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Sea Level Oyster Bar feels like it’s been sitting on Salem Harbor forever. From the artfully rusted sign out front to the custom lighting made from old oyster cans and corrugated tin, everything works together to evoke a casual seaside shanty. The décor is the only thing that’s time-worn, though. The menu is playful and modern, breathing new life into classic New England fare.

Hell’s Kitchen alum Jennifer Normant exhibits impressive culinary finesse, fearlessly putting her own spin on classic seafood. The popcorn shrimp, for instance, is lightly breaded, perfectly cooked, and served spilling out of a paper bag onto newsprint, comingling with actual pieces of popcorn flavored with Old Bay seasoning. It’s the perfect dish to enjoy at the central indoor-outdoor bar with a Cucumber Celery Rita, a nicely balanced mix of grapefruit and tequila, slightly salty with a hint of celery.

Or grab a table on one of the two floors, done in shades of gray and blue, with great water views from every seat. Owner George Carey extensively renovated the former Dry Dock and Captain’s Waterfront Grill, reorienting it toward the water and opening the space up to Salem Harbor, the Friendship of Salem ship, and surrounding national park land. Clear garage doors roll down to keep bad weather at bay. The sound system keeps the party going with a mix of vacation-themed music from the likes of Bob Marley and the Beach Boys, while waitstaff don T-shirts printed with tongue-in-cheek expressions like “Wanna see my mussels?”

Of course, Sea Level Oyster Bar offers an impressive array of freshly shucked oysters (be sure to try the house mignonette sauce, with its southwestern flair from cilantro and mango). Even the baked oysters are shucked fresh—plump and juicy, they are gently topped with cheddar cheese, bacon, and a hit of jalapeño. The PEI mussels are noteworthy, too—sweet and rich with smoked tomatoes and basil, and you’ll want to sop up every drop with the grilled bread. For a spin on the gourmet burger, try the Sea Level topped with fried clams.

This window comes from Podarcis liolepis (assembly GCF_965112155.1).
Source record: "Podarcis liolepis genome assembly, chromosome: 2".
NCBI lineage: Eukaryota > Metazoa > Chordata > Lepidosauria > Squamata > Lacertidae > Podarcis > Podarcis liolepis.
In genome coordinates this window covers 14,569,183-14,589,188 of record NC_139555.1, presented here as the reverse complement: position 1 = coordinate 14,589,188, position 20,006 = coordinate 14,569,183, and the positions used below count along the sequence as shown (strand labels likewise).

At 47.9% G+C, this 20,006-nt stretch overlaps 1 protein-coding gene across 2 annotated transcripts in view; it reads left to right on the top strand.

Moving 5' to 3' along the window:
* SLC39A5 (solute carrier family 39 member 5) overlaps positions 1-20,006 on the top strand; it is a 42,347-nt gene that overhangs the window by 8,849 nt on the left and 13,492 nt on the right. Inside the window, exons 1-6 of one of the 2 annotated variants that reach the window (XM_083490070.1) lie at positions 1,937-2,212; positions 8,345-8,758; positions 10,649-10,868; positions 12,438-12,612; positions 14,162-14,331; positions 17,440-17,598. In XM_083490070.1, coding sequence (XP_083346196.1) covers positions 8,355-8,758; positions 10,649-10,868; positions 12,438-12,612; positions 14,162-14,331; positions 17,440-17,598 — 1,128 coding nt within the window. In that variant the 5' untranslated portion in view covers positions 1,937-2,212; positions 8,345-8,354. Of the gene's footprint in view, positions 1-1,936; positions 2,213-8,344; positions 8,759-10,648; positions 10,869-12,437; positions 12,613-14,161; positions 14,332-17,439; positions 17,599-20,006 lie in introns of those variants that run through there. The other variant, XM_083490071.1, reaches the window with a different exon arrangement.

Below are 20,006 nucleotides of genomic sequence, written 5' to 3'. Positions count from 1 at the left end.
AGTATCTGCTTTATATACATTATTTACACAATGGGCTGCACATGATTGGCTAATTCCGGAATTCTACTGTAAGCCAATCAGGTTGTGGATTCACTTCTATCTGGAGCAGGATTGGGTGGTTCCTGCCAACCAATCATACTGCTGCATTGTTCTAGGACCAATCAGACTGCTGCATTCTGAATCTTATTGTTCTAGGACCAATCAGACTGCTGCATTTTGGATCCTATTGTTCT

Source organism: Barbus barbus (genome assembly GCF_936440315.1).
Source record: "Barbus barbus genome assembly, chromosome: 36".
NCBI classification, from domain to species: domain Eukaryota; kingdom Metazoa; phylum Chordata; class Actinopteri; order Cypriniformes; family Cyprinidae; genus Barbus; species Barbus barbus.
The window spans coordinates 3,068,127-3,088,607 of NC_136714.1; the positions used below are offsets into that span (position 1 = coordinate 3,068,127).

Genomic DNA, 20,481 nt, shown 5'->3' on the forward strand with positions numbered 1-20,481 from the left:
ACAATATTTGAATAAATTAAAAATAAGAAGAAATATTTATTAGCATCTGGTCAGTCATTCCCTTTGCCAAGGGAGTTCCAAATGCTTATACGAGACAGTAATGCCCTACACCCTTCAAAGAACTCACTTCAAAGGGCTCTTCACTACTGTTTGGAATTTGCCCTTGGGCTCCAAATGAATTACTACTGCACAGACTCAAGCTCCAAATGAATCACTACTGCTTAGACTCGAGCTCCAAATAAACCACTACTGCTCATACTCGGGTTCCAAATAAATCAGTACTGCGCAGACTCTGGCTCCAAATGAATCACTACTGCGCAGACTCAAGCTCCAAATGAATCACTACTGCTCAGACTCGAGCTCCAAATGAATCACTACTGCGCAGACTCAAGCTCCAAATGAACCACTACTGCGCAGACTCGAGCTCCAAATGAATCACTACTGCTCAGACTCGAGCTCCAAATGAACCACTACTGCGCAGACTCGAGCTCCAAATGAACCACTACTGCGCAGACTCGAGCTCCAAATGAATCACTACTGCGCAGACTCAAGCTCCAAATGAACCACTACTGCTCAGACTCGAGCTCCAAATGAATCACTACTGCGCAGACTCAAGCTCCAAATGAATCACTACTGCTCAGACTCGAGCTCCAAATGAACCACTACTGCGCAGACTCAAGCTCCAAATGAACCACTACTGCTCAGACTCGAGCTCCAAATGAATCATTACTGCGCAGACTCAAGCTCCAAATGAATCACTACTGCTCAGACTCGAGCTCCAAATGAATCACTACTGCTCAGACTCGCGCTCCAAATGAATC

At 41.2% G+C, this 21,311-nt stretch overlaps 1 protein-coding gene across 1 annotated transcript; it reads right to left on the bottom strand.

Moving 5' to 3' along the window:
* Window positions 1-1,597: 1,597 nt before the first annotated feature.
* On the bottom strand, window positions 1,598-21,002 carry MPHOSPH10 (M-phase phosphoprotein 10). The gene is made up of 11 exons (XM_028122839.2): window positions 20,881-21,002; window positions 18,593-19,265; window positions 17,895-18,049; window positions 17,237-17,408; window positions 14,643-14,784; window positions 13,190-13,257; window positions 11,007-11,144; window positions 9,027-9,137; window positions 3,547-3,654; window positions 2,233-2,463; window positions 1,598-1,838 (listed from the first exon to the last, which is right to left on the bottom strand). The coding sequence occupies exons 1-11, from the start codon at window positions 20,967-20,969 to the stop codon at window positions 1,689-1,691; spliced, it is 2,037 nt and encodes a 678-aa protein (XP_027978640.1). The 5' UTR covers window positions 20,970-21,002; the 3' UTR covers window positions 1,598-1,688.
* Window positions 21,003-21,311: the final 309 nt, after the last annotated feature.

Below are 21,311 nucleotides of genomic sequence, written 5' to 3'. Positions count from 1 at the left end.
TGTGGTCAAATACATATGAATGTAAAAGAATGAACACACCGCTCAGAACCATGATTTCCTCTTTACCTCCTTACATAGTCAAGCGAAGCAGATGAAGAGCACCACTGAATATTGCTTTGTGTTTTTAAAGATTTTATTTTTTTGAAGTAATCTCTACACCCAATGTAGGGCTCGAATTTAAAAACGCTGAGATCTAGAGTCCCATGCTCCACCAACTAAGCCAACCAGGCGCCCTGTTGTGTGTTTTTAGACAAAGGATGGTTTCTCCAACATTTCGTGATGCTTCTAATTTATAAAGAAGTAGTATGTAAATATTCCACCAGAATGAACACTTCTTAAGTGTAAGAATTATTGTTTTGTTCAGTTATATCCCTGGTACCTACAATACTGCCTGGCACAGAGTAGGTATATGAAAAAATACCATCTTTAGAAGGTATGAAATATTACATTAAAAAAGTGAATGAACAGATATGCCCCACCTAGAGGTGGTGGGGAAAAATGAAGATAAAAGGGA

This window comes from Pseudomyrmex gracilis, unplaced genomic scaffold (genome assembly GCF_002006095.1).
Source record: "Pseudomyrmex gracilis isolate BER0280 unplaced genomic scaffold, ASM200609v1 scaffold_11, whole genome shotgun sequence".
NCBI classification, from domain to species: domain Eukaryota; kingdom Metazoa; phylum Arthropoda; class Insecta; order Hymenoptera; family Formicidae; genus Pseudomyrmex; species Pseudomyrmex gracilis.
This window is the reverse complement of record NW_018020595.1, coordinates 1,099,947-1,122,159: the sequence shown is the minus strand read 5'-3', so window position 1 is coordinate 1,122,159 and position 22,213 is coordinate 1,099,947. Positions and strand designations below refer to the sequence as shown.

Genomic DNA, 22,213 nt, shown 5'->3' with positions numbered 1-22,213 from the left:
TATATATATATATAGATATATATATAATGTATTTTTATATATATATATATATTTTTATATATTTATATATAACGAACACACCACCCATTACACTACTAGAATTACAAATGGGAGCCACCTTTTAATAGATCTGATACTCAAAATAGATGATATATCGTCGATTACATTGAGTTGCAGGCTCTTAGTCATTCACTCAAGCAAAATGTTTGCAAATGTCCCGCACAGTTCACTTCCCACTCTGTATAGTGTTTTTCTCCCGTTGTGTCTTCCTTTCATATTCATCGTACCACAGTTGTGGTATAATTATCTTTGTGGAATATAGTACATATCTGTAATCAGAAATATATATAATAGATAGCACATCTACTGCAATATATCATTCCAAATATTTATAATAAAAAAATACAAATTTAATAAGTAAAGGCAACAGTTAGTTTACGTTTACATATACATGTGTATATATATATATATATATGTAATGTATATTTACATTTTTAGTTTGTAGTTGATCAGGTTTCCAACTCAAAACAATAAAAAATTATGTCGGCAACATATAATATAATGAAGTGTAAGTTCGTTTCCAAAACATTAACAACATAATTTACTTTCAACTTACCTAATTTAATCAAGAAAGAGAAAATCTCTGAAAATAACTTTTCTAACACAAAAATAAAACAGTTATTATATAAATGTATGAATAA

While Normant loves to play with the classics, she also knows when to go old school, as in the case of the baked seafood pie. The chef studied the classic New England dish and eventually adapted a recipe from Yankee magazine, packing lobster, shrimp, and scallops topped with a whisper of Ritz cracker crumbs into a dish so delicious you’ll want to eat every last spoonful.

For the waning days of sum- mer, try the Baja fish tacos, which perfectly balance soft and crispy textures—a light touch of breading, nicely dressed with sprigs of cilant- ro, queso fresco, flavorful tomatoes, and a hint of lime.

The creative presentation of dishes is also appreciable—you are unlikely to see a round white plate anywhere, as meals arrive on wooden boards or in metal pans, galvanized steel trays, or paper bags.

Desserts change daily (the menu is actually stamped on the table), but one staple is Normant’s dough- boys, pillowy hand-molded fried ravioli rolled in cinnamon sugar and filled with the chef’s whim— anything from pumpkin or apple to decadent chocolate. Served with a crème anglaise dipping sauce, it’s a delicious and fun way to end your meal.